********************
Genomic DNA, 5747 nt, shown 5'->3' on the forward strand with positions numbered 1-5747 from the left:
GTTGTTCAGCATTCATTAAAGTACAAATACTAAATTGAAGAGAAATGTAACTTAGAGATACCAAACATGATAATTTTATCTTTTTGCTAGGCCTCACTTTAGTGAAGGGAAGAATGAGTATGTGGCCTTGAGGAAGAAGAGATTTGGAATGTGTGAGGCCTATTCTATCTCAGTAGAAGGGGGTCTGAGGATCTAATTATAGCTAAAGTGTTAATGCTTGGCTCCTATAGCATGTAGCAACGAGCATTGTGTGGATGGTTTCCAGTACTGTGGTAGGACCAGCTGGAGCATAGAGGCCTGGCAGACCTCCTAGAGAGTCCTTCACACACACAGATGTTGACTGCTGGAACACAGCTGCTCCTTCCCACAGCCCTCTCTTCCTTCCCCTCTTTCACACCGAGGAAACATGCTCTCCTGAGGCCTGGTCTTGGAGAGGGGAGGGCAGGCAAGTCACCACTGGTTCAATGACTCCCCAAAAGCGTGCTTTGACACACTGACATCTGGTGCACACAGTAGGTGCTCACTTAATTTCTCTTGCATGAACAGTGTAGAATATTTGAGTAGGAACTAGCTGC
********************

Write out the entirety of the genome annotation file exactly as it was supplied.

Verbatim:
Genomic DNA, 5747 nt, shown 5'->3' on the forward strand with positions numbered 1-5747 from the left:
GTTGTTCAGCATTCATTAAAGTACAAATACTAAATTGAAGAGAAATGTAACTTAGAGATACCAAACATGATAATTTTATCTTTTTGCTAGGCCTCACTTTAGTGAAGGGAAGAATGAGTATGTGGCCTTGAGGAAGAAGAGATTTGGAATGTGTGAGGCCTATTCTATCTCAGTAGAAGGGGGTCTGAGGATCTAATTATAGCTAAAGTGTTAATGCTTGGCTCCTATAGCATGTAGCAACGAGCATTGTGTGGATGGTTTCCAGTACTGTGGTAGGACCAGCTGGAGCATAGAGGCCTGGCAGACCTCCTAGAGAGTCCTTCACACACACAGATGTTGACTGCTGGAACACAGCTGCTCCTTCCCACAGCCCTCTCTTCCTTCCCCTCTTTCACACCGAGGAAACATGCTCTCCTGAGGCCTGGTCTTGGAGAGGGGAGGGCAGGCAAGTCACCACTGGTTCAATGACTCCCCAAAAGCGTGCTTTGACACACTGACATCTGGTGCACACAGTAGGTGCTCACTTAATTTCTCTTGCATGAACAGTGTAGAATATTTGAGTAGGAACTAGCTGC